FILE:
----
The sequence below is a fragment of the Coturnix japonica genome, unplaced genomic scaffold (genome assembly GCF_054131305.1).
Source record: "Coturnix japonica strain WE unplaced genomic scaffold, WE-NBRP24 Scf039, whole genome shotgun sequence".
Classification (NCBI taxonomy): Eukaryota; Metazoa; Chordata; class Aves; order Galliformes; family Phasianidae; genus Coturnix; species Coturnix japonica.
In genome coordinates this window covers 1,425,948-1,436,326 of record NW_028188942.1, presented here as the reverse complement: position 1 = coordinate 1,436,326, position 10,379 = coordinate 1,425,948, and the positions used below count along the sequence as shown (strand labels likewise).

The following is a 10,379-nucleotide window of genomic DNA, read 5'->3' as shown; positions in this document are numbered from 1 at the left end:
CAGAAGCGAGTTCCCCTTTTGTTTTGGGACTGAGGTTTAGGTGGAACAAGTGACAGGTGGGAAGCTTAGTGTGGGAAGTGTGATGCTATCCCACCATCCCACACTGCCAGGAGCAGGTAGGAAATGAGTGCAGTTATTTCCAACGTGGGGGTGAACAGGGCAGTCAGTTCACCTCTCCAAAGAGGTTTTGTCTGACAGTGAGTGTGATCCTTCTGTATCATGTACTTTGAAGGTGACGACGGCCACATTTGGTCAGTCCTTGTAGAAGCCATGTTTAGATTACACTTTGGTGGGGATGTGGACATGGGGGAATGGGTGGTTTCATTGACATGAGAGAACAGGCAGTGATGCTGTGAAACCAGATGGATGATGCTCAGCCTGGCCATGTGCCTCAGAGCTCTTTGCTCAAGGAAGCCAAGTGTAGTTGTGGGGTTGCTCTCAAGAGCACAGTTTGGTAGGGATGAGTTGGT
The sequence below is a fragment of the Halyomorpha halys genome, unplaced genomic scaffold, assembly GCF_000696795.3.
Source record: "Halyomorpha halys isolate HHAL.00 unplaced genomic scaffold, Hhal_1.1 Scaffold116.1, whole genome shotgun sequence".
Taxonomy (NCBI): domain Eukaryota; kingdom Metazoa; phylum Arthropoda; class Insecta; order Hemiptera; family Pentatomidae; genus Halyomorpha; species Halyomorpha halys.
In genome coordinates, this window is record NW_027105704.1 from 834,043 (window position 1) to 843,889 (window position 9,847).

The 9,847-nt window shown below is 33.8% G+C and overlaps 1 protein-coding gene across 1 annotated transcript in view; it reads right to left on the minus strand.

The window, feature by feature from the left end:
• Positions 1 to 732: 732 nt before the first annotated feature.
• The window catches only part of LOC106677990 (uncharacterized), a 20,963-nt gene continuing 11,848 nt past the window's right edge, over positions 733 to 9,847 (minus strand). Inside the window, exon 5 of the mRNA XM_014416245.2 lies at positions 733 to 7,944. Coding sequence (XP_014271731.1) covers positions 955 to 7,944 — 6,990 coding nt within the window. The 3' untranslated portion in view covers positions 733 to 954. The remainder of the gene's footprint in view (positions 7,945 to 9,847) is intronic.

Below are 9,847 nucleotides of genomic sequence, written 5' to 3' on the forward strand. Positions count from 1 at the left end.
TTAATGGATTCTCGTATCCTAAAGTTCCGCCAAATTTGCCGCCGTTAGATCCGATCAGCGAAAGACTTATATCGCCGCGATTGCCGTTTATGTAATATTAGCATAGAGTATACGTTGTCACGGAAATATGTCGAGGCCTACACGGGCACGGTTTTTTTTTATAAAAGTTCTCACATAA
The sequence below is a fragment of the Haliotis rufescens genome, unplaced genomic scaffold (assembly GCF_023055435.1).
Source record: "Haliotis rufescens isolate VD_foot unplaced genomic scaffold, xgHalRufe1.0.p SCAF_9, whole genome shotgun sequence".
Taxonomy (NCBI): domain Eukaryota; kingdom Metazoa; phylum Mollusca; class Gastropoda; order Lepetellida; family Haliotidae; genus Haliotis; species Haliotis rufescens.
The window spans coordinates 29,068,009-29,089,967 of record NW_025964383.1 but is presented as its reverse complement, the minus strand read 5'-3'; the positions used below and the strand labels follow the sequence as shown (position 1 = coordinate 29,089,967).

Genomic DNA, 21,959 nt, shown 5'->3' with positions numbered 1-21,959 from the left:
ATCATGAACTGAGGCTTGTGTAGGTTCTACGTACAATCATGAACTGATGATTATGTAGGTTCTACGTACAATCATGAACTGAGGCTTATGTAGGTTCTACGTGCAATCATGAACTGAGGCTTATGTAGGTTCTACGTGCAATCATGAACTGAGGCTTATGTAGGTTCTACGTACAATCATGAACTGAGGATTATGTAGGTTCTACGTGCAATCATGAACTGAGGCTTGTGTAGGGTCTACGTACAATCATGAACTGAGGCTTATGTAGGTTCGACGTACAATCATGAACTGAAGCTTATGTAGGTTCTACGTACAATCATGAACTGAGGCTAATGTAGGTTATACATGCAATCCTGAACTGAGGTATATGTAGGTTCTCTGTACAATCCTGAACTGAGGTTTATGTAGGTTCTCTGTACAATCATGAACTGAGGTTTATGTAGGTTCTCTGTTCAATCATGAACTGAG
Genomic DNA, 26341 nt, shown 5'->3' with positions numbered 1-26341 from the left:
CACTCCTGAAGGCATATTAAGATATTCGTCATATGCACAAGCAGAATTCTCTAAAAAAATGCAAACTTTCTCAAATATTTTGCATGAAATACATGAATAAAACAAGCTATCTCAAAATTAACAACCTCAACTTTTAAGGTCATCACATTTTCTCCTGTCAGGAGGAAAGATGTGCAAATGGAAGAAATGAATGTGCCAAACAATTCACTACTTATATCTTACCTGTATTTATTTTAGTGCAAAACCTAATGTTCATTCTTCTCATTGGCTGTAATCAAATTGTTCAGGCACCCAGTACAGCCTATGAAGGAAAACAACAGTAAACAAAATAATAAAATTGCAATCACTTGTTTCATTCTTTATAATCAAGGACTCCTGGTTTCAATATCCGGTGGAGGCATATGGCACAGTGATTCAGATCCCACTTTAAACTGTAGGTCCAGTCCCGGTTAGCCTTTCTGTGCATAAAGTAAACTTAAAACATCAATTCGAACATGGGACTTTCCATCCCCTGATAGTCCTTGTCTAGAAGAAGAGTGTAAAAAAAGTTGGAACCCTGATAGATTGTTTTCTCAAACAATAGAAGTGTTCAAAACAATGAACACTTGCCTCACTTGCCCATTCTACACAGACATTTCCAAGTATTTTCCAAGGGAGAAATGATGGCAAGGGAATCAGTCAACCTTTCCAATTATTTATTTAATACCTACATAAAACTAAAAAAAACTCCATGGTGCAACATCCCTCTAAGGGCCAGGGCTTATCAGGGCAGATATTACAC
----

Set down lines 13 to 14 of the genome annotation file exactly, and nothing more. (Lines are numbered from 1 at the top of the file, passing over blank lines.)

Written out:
• Positions 1 to 732: 732 nt before the first annotated feature.
• The window catches only part of LOC106677990 (uncharacterized), a 20,963-nt gene continuing 11,848 nt past the window's right edge, over positions 733 to 9,847 (minus strand). Inside the window, exon 5 of the mRNA XM_014416245.2 lies at positions 733 to 7,944. Coding sequence (XP_014271731.1) covers positions 955 to 7,944 — 6,990 coding nt within the window. The 3' untranslated portion in view covers positions 733 to 954. The remainder of the gene's footprint in view (positions 7,945 to 9,847) is intronic.